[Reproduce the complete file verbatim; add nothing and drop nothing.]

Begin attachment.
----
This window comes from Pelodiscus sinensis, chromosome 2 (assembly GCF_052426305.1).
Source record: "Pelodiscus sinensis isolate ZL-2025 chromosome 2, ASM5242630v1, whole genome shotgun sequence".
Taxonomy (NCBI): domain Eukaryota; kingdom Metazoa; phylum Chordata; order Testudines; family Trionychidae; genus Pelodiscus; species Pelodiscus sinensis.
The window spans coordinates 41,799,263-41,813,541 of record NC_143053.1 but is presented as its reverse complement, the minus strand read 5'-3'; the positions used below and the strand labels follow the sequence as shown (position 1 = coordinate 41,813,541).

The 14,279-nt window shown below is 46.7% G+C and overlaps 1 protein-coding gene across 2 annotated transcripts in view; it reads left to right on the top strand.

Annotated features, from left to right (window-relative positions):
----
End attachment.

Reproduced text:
This window comes from Pelodiscus sinensis, chromosome 2 (assembly GCF_052426305.1).
Source record: "Pelodiscus sinensis isolate ZL-2025 chromosome 2, ASM5242630v1, whole genome shotgun sequence".
Taxonomy (NCBI): domain Eukaryota; kingdom Metazoa; phylum Chordata; order Testudines; family Trionychidae; genus Pelodiscus; species Pelodiscus sinensis.
The window spans coordinates 41,799,263-41,813,541 of record NC_143053.1 but is presented as its reverse complement, the minus strand read 5'-3'; the positions used below and the strand labels follow the sequence as shown (position 1 = coordinate 41,813,541).

The 14,279-nt window shown below is 46.7% G+C and overlaps 1 protein-coding gene across 2 annotated transcripts in view; it reads left to right on the top strand.

Annotated features, from left to right (window-relative positions):